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Dr. Jack West is a medical oncologist and thoracic oncology specialist, and Executive Director of Employer Services at the City of Hope Comprehensive Cancer Center in Duarte, CA.

EGFR Mutations in the Second Line Setting
Wed, 11/05/2008 - 16:49
Author
Howard (Jack) West, MD, Associate Clinical Professor, Medical Oncology, Executive Director, Employer Services, Founder, President and CEO of GRACE

I just recently wrote a post (here) that describes how I became convinced that under certain circumstances there could be a genuine value in determining whether a particular lung cancer patient has a tumor with an EGFR activating mutation. While these have seemed to predict that these patients are quite likely to respond with dramatic tumor shrinkage, correct about 70% of the time, I had previously been impressed by how correlated EGFR mutation results were with some other clinical factors, such as being Asian and especially a history of never-smoking. But recent results that I described in my last post convince me that

1) mutations trump clinical factors

2) patients who receive EGFR inhibitors as first line therapy but don't carry an EGFR mutation don't seem to do as well as those who received chemo.

I also said that this doesn't mean that patients without mutations don't benefit from an oral EGFR inhibitor like tarceva (erlotinib) or iressa (gefitinib) in the second or third line setting (the evidence is far stronger with tarceva, though, showing a survival benefit vs. placebo that hasn't been shown with iressa). Member sunnyside then asked about the evidence with regard to EGFR mutations and second/third line treatment. Here's what we know.

The original publication of the pivotal BR.21 trial that directly compared tarceva to placebo in previously treated patients with advanced NSCLC (2/3 receiving the active drug) (abstract here) was published in the New England Journal of Medicine along with a companion article about molecular and clinical correlates for this trial (abstract here). They tested a total of 325 tumors of the 731 total on the trial, but only 177 had tissue available for mutation testing (again, one of the major limitations of molecular testing is a lack of available tissue in the majority of patients with advanced NSCLC, unless we do an extra biopsy procedure just to get more tissue). The end result was rather puzzling, in that it showed that patinets without mutations had a significant benefit from tarceva, but there wasn't a suggestion of a difference from patients who had a tumor with an EGFR mutation:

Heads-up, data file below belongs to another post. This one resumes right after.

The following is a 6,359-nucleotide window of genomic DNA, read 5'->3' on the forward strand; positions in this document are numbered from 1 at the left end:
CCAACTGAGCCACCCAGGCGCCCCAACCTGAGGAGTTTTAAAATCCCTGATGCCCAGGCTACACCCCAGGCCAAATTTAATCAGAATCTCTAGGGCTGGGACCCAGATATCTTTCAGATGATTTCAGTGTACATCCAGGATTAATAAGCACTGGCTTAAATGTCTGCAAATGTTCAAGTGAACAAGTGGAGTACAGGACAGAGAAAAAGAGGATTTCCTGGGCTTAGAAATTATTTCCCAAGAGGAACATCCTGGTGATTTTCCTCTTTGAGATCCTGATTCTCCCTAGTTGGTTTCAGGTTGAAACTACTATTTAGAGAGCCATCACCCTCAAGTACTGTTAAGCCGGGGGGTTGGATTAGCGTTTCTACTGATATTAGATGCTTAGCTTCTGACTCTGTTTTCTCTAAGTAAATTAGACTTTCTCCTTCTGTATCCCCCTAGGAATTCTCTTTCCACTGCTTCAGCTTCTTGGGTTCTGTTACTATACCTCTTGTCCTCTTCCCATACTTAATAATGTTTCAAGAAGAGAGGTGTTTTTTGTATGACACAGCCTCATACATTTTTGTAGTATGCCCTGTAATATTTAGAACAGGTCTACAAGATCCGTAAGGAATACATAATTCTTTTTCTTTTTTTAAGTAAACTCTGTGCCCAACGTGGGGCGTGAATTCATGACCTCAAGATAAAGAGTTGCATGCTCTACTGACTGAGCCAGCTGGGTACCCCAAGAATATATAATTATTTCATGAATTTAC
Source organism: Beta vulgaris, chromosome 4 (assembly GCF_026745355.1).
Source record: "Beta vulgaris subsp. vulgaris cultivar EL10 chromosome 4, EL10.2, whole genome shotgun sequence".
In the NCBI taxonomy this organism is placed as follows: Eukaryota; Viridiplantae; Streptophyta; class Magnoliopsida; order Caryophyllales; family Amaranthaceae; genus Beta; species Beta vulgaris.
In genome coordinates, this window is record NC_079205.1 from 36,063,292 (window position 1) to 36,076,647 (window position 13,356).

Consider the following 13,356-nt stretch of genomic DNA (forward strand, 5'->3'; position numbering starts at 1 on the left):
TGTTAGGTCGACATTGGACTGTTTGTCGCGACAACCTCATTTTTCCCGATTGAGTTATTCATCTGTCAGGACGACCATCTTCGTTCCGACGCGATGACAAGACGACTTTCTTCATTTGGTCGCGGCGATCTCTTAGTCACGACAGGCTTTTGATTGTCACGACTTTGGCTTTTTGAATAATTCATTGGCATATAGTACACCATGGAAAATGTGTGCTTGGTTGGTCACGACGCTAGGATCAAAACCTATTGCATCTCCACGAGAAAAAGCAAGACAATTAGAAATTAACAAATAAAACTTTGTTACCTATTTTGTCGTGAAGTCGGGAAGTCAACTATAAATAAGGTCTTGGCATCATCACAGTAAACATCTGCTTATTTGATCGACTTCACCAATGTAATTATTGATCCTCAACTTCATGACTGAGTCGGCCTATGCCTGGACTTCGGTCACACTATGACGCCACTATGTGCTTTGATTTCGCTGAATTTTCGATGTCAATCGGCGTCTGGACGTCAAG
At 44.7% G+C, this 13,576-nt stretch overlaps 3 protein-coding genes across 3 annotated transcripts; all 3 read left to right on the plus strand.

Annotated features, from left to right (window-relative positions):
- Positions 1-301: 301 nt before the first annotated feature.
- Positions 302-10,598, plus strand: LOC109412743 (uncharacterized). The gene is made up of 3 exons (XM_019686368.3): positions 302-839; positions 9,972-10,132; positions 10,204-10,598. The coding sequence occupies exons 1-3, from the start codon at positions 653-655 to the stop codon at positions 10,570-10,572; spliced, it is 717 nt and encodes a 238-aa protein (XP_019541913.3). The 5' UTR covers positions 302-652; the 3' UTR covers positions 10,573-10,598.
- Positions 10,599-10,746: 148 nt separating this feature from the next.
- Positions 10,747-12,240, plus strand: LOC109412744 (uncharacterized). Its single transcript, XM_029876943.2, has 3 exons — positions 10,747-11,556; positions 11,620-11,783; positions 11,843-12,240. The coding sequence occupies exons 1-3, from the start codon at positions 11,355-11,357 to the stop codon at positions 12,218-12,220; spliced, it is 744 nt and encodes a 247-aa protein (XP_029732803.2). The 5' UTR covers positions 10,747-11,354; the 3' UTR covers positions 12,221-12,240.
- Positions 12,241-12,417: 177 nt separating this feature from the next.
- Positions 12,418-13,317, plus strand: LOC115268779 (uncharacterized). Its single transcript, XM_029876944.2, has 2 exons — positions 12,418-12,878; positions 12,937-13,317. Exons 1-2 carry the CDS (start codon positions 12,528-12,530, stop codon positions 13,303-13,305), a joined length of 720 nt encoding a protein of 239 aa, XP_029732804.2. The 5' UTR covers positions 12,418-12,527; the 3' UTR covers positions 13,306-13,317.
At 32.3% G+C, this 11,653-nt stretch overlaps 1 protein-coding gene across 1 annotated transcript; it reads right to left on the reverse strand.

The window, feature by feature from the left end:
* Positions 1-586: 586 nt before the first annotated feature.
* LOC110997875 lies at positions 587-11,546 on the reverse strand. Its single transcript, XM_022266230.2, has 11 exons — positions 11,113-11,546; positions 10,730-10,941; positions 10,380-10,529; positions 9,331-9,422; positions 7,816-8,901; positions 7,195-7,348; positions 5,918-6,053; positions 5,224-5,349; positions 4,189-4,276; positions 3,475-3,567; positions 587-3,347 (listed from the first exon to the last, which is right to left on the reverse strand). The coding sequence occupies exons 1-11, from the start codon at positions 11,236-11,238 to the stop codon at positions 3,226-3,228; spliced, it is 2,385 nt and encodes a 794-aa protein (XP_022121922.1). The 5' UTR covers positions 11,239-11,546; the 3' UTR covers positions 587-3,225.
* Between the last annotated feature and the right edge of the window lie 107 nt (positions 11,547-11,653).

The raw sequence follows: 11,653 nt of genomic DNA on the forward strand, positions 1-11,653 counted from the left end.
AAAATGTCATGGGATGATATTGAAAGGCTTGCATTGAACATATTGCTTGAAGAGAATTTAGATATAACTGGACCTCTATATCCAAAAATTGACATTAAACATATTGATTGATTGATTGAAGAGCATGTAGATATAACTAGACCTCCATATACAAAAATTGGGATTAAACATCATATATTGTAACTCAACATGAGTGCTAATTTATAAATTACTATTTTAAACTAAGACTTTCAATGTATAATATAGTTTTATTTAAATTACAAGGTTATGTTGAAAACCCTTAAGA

Tsao EGFR mutations NEJM 2005 (click to enlarge)

This was exactly the opposite of what you'd expect, and part of the reason why it's been challenging to build any consensus about the role of EGFR mutations. In fact, in their paper, none of the methods of molecular testing (EGFR immunohistochemistry to detect protein expression, FISH testing to assess gene expression, or mutations to determine problems with the gene itself) was found to be a significant factor in a multivariate analysis of survival (an analysis that teases apart the importance of multiple variables that are often correlated with each other).

In fact, though, there were some questions raised about the quality control in this analysis, since several patients with reported EGFR mutations had new ones that had never been seen before, leading people to wonder whether these analyses were done properly and, even if so, whether these previously unrecognized mutations should be pooled with the ones established as predicting a high likelihood of clinical benefit from EGFR inhibitors. In particular, two EGFR mutations have been commonly reported and associated with favorable results: a deletion of a portion of "exon 19", and a substitution of an amino acid (arginine) in "exon 21". Exons are portions of the gene that are expressed in protein synthesis.